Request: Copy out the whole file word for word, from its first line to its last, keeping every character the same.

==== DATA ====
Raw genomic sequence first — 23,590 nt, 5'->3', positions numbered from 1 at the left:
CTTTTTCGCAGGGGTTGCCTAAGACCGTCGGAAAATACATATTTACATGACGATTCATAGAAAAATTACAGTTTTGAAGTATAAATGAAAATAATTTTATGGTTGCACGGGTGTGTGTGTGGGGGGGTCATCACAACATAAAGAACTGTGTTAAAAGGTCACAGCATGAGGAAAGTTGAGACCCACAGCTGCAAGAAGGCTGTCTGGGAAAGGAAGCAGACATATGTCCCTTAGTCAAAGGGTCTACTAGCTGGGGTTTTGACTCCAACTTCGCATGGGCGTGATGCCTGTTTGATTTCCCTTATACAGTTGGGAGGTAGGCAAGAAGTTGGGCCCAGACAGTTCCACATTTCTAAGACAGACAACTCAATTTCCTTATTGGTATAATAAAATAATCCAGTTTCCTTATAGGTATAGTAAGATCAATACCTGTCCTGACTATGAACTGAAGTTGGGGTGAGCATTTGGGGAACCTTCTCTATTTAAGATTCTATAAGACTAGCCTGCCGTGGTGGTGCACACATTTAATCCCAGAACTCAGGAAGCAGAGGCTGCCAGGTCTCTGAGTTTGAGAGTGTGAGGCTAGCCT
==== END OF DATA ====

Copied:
Raw genomic sequence first — 23,590 nt, 5'->3', positions numbered from 1 at the left:
CTTTTTCGCAGGGGTTGCCTAAGACCGTCGGAAAATACATATTTACATGACGATTCATAGAAAAATTACAGTTTTGAAGTATAAATGAAAATAATTTTATGGTTGCACGGGTGTGTGTGTGGGGGGGTCATCACAACATAAAGAACTGTGTTAAAAGGTCACAGCATGAGGAAAGTTGAGACCCACAGCTGCAAGAAGGCTGTCTGGGAAAGGAAGCAGACATATGTCCCTTAGTCAAAGGGTCTACTAGCTGGGGTTTTGACTCCAACTTCGCATGGGCGTGATGCCTGTTTGATTTCCCTTATACAGTTGGGAGGTAGGCAAGAAGTTGGGCCCAGACAGTTCCACATTTCTAAGACAGACAACTCAATTTCCTTATTGGTATAATAAAATAATCCAGTTTCCTTATAGGTATAGTAAGATCAATACCTGTCCTGACTATGAACTGAAGTTGGGGTGAGCATTTGGGGAACCTTCTCTATTTAAGATTCTATAAGACTAGCCTGCCGTGGTGGTGCACACATTTAATCCCAGAACTCAGGAAGCAGAGGCTGCCAGGTCTCTGAGTTTGAGAGTGTGAGGCTAGCCT